Inhibition of the Vascular Endothelial Cell (VE)-Specific Adhesion Molecule VE-Cadherin Blocks Gonadotropin-Dependent Folliculogenesis and Corpus Luteum Formation and Angiogenesis

Nakhuda, Gary S.; Zimmermann, Ralf C.; Bohlen, Peter; Liao, Fang; Sauer, Mark V.; Kitajewski, Jan K.

Although it has been previously demonstrated that administration of anti-vascular endothelial growth factor (VEGF) receptor-2 antibodies to hypophysectomized (Hx) mice during gonadotropin-stimulated folliculogenesis and luteogenesis inhibits angiogenesis in the developing follicle and corpus luteum (CL), it is unclear which of the many components of VEGF inhibition are important for the inhibitory effects on ovarian angiogenesis. To examine whether ovarian angiogenesis can be more specifically targeted, we administered an antibody to VE-cadherin (VE-C), an interendothelial adhesion molecule, to Hx mice during gonadotropin stimulation. In tumor models and in vivo and in vitro assays, the anti-VE-C antibody E4G10 has been shown to specifically inhibit angiogenesis, but VE-C has yet to be inhibited in the context of ovarian angiogenesis. In addition to studying the effect on neovascularization in the follicular and luteal phases, we also examined the effect of E4G10 on established vessels of the CL of pregnancy. The results demonstrate that E4G10 specifically blocks neovascularization in the follicular and luteal phases, causing an inhibition of preovulatory follicle and CL development, a decrease in the vascular area, and an inhibition of function demonstrated by reduced hormone levels. However, when administered during pregnancy, unlike anti-VEGF receptor-2 antibody, E4G10 is unable to cause disruption of the established vessels of the mature CL. These data demonstrate that E4G10 causes a specific inhibition of neovascularization in the ovary without destabilizing preexisting vasculature.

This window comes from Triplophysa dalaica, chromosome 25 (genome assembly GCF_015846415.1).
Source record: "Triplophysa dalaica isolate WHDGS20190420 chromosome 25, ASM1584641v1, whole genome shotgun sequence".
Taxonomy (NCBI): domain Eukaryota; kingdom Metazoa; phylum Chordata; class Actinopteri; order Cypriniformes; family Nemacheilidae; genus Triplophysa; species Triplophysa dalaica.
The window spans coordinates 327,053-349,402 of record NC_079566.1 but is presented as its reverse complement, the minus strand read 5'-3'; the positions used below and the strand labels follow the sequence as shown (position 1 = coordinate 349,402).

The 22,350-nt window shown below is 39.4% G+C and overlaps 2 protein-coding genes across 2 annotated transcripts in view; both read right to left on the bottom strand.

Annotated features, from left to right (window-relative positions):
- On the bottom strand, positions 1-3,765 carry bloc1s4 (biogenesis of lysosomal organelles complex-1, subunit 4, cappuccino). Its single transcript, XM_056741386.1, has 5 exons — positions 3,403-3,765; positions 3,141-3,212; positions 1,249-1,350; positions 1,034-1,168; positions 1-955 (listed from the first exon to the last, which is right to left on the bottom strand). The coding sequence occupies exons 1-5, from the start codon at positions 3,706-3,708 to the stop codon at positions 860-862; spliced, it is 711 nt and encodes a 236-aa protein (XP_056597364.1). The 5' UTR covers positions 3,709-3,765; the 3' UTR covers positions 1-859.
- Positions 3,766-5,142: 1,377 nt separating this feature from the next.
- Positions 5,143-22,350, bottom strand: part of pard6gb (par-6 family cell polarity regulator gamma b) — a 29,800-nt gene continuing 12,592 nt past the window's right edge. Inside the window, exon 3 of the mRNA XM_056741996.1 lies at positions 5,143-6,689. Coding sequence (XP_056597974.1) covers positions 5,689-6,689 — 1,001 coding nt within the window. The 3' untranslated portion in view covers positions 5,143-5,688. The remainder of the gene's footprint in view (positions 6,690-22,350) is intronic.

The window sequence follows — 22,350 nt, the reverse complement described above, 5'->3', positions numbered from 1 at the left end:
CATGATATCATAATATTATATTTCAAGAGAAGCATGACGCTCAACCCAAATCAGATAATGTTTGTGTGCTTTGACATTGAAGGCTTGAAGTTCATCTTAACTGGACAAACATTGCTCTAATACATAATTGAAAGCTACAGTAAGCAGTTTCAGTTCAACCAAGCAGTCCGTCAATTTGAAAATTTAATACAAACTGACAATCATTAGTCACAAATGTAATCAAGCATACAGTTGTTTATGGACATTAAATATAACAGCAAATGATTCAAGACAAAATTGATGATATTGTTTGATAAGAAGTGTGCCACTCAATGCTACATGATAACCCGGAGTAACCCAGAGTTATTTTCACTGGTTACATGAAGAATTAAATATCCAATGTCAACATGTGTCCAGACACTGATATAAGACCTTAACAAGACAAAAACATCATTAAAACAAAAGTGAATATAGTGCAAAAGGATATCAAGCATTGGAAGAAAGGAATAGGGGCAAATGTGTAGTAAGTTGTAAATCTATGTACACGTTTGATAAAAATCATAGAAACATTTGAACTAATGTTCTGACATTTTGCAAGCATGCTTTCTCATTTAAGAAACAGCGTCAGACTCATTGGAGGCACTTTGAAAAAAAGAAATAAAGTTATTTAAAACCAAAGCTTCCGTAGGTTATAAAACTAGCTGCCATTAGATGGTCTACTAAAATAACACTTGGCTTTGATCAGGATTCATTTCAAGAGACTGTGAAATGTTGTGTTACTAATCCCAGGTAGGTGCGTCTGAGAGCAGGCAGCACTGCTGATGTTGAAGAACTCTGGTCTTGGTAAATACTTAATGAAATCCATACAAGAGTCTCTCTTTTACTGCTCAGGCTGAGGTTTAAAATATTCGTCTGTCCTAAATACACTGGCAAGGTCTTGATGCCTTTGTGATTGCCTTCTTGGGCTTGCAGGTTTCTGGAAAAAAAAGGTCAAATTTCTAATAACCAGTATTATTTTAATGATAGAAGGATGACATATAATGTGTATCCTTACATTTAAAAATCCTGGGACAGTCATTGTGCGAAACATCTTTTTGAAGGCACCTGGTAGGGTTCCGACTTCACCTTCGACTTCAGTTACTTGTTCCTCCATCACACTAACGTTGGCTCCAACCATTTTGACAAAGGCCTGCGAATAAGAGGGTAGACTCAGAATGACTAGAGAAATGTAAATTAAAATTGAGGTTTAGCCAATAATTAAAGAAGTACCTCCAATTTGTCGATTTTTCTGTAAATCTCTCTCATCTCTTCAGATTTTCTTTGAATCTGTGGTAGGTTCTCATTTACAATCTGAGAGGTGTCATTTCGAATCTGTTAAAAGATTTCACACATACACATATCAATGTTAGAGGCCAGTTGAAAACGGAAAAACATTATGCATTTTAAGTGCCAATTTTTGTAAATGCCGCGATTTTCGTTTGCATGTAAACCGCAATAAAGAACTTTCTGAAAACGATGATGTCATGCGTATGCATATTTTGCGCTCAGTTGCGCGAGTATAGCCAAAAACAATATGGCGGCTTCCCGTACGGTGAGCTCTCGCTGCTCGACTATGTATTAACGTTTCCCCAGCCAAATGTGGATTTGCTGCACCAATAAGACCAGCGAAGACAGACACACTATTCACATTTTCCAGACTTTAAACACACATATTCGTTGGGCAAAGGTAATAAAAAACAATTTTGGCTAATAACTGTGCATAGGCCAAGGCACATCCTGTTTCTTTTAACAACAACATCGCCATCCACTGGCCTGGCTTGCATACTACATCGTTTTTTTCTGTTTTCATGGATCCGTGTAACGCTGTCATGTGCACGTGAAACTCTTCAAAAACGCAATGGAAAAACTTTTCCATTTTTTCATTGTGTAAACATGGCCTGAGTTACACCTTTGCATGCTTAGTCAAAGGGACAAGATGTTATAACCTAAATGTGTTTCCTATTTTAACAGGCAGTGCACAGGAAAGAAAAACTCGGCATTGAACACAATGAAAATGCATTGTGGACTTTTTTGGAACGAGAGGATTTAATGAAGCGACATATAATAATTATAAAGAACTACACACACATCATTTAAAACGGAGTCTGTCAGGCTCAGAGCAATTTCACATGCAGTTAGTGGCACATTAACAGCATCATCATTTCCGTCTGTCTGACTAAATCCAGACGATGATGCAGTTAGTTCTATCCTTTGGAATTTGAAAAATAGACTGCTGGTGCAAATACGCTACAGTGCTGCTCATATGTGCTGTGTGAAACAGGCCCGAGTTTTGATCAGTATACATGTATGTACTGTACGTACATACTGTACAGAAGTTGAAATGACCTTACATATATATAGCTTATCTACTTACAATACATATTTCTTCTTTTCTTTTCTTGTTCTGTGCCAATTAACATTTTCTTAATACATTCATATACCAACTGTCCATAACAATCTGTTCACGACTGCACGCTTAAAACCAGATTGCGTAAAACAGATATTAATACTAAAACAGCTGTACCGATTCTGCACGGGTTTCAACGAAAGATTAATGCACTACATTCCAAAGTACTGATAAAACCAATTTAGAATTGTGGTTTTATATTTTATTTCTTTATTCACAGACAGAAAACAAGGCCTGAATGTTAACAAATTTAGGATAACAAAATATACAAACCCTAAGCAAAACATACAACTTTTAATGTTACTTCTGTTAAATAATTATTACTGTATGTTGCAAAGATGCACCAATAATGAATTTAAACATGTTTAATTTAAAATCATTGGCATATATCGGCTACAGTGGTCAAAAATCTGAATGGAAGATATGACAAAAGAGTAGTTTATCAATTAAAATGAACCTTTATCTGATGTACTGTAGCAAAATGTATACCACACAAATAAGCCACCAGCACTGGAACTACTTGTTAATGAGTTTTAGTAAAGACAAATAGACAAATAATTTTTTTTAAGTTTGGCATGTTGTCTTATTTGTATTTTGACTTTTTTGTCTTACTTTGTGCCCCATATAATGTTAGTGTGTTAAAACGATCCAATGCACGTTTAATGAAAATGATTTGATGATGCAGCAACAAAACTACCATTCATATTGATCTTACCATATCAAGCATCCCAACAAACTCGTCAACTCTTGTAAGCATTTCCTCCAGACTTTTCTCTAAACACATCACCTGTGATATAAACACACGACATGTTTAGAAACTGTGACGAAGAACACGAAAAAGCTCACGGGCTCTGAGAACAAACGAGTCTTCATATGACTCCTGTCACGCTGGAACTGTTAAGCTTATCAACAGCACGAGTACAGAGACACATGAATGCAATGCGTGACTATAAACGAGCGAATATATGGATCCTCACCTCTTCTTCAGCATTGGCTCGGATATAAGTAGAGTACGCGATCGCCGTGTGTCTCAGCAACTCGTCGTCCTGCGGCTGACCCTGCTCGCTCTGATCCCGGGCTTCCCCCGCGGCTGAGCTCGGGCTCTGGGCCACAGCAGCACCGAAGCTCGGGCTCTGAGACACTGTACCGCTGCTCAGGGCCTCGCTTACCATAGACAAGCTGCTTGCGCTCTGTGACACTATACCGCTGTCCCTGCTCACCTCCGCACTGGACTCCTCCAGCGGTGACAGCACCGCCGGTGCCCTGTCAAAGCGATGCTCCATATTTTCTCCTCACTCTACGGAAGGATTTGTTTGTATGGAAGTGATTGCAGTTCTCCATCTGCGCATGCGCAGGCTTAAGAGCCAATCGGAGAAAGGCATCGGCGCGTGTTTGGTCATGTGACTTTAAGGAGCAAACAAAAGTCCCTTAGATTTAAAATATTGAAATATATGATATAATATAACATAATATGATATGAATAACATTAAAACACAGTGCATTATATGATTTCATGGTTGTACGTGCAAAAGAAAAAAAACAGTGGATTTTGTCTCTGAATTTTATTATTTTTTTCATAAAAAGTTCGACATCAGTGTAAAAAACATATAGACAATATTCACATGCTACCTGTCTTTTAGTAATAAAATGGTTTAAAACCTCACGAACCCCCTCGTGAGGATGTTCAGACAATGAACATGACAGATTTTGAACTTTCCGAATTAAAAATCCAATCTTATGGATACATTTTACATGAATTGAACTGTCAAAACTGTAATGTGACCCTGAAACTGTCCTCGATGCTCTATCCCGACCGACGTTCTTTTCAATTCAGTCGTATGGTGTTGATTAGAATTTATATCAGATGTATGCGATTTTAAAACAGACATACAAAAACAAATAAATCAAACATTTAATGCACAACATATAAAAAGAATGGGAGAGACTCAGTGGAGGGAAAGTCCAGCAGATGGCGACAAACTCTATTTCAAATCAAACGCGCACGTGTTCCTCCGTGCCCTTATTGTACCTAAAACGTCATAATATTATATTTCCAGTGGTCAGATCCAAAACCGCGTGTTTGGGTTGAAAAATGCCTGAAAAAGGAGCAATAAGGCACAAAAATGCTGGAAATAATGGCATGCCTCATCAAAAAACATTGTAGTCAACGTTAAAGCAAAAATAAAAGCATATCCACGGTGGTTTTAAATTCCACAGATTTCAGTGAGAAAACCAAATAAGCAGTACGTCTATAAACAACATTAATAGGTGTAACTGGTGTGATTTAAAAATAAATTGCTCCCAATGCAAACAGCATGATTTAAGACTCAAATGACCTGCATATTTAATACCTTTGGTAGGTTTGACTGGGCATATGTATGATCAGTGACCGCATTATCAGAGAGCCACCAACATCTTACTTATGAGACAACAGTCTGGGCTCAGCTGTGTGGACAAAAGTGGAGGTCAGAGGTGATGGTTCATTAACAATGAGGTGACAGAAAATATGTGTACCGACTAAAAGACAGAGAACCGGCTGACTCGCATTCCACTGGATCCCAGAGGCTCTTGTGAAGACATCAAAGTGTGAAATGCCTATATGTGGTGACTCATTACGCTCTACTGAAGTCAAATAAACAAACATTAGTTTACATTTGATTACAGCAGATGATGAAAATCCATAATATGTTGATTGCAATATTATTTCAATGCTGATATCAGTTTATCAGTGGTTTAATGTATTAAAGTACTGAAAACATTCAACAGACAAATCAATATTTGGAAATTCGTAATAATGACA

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Academic Units
Obstetrics and Gynecology
Published Here
August 16, 2012